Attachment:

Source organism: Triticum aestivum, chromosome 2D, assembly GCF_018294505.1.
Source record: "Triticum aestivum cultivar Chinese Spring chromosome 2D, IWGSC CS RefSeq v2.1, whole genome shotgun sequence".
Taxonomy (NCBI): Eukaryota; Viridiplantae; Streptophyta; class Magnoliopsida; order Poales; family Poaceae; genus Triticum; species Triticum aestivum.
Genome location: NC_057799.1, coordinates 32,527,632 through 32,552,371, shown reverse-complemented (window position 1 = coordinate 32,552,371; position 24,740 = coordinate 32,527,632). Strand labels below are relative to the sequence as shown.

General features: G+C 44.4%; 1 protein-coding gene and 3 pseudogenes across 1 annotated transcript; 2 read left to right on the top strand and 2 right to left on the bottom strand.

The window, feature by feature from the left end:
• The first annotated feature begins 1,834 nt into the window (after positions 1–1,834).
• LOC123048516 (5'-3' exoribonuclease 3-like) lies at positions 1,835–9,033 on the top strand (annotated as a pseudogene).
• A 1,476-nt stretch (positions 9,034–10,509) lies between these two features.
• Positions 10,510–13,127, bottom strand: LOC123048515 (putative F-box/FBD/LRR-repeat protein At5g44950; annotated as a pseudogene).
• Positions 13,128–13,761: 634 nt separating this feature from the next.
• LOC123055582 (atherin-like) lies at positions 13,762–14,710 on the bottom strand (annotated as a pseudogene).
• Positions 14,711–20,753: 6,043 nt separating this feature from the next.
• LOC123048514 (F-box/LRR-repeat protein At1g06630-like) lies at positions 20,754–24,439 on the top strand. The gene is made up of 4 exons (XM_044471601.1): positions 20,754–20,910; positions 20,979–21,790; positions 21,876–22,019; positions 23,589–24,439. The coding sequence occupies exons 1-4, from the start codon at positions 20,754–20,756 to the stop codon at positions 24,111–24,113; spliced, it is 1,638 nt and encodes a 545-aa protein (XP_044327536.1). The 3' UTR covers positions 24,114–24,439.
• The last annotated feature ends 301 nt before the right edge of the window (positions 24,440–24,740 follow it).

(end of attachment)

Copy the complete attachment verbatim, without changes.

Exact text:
Source organism: Triticum aestivum, chromosome 2D, assembly GCF_018294505.1.
Source record: "Triticum aestivum cultivar Chinese Spring chromosome 2D, IWGSC CS RefSeq v2.1, whole genome shotgun sequence".
Taxonomy (NCBI): Eukaryota; Viridiplantae; Streptophyta; class Magnoliopsida; order Poales; family Poaceae; genus Triticum; species Triticum aestivum.
Genome location: NC_057799.1, coordinates 32,527,632 through 32,552,371, shown reverse-complemented (window position 1 = coordinate 32,552,371; position 24,740 = coordinate 32,527,632). Strand labels below are relative to the sequence as shown.

General features: G+C 44.4%; 1 protein-coding gene and 3 pseudogenes across 1 annotated transcript; 2 read left to right on the top strand and 2 right to left on the bottom strand.

The window, feature by feature from the left end:
• The first annotated feature begins 1,834 nt into the window (after positions 1–1,834).
• LOC123048516 (5'-3' exoribonuclease 3-like) lies at positions 1,835–9,033 on the top strand (annotated as a pseudogene).
• A 1,476-nt stretch (positions 9,034–10,509) lies between these two features.
• Positions 10,510–13,127, bottom strand: LOC123048515 (putative F-box/FBD/LRR-repeat protein At5g44950; annotated as a pseudogene).
• Positions 13,128–13,761: 634 nt separating this feature from the next.
• LOC123055582 (atherin-like) lies at positions 13,762–14,710 on the bottom strand (annotated as a pseudogene).
• Positions 14,711–20,753: 6,043 nt separating this feature from the next.
• LOC123048514 (F-box/LRR-repeat protein At1g06630-like) lies at positions 20,754–24,439 on the top strand. The gene is made up of 4 exons (XM_044471601.1): positions 20,754–20,910; positions 20,979–21,790; positions 21,876–22,019; positions 23,589–24,439. The coding sequence occupies exons 1-4, from the start codon at positions 20,754–20,756 to the stop codon at positions 24,111–24,113; spliced, it is 1,638 nt and encodes a 545-aa protein (XP_044327536.1). The 3' UTR covers positions 24,114–24,439.
• The last annotated feature ends 301 nt before the right edge of the window (positions 24,440–24,740 follow it).